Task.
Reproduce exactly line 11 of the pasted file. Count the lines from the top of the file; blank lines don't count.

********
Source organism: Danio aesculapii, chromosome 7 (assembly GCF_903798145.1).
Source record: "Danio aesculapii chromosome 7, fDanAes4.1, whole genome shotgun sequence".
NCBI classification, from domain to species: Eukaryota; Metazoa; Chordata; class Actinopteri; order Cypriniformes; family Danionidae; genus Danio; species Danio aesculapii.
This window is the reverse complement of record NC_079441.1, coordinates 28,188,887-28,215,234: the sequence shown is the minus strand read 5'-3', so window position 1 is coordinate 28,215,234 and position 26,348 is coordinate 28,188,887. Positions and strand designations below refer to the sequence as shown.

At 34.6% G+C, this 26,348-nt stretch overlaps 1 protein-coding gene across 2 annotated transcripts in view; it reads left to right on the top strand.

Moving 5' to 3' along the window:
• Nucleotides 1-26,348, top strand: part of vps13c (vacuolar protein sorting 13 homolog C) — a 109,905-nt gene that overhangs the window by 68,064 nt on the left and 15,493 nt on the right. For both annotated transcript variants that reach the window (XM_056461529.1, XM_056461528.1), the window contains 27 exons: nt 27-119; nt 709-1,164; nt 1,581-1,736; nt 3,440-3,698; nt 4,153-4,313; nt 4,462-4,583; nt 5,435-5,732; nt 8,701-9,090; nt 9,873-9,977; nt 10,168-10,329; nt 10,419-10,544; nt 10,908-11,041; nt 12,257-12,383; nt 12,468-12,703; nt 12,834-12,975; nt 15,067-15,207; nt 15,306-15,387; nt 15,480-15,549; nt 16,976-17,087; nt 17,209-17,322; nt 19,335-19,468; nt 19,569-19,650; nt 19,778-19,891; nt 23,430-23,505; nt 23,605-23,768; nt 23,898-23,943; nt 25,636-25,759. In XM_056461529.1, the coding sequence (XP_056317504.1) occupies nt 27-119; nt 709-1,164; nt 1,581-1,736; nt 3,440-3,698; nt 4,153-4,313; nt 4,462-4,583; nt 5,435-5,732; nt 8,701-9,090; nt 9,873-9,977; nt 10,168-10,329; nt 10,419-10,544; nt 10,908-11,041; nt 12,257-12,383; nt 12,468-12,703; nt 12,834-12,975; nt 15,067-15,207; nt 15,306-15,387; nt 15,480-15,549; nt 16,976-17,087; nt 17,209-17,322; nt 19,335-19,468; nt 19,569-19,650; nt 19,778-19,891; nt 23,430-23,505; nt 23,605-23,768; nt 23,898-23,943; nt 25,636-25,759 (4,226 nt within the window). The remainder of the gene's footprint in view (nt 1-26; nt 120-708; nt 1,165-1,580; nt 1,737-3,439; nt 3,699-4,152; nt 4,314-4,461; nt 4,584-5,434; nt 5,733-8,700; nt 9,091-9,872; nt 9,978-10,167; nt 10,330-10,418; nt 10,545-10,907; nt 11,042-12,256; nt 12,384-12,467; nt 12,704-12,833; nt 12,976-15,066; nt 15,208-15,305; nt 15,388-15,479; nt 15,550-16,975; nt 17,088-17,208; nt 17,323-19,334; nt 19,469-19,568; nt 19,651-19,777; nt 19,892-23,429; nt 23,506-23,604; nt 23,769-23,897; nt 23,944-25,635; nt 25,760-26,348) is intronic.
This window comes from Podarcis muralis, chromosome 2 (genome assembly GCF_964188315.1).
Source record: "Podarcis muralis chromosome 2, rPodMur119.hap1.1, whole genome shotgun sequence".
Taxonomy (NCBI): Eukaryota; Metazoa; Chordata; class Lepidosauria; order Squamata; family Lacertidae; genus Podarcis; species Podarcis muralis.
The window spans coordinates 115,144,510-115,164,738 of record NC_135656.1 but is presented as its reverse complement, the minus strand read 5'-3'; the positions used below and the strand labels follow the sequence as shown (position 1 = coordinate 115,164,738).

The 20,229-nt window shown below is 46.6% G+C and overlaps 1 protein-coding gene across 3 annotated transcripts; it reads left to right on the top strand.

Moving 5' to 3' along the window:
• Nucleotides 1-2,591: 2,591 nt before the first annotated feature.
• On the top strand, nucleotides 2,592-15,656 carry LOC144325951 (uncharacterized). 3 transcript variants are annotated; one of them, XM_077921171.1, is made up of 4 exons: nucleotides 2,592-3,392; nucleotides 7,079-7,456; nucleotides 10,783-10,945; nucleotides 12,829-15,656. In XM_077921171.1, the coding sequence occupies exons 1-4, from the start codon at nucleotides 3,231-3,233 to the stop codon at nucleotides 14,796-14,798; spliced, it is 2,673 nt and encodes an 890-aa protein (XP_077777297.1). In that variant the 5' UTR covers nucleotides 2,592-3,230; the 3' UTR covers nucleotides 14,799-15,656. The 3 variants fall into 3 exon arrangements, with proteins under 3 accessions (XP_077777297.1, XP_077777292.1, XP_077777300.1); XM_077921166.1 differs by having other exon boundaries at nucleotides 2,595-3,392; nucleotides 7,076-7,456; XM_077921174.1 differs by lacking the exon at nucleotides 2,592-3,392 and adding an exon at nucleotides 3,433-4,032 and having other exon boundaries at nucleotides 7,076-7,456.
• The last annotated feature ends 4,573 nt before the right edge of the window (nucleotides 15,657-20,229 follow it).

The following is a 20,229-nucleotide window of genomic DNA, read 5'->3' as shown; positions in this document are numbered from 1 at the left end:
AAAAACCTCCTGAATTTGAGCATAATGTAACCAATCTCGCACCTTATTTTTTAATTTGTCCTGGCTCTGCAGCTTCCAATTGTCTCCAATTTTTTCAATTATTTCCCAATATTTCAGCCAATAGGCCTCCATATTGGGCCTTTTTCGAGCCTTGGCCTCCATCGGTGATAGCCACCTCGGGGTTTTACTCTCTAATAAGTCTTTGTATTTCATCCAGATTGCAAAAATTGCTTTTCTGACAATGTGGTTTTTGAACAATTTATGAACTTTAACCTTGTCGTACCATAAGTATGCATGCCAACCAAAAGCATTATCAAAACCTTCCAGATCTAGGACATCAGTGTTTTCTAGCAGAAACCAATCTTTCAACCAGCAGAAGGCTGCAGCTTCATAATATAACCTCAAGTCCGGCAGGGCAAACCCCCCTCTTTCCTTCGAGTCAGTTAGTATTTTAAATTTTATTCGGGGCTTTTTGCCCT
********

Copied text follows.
The window spans coordinates 115,144,510-115,164,738 of record NC_135656.1 but is presented as its reverse complement, the minus strand read 5'-3'; the positions used below and the strand labels follow the sequence as shown (position 1 = coordinate 115,164,738).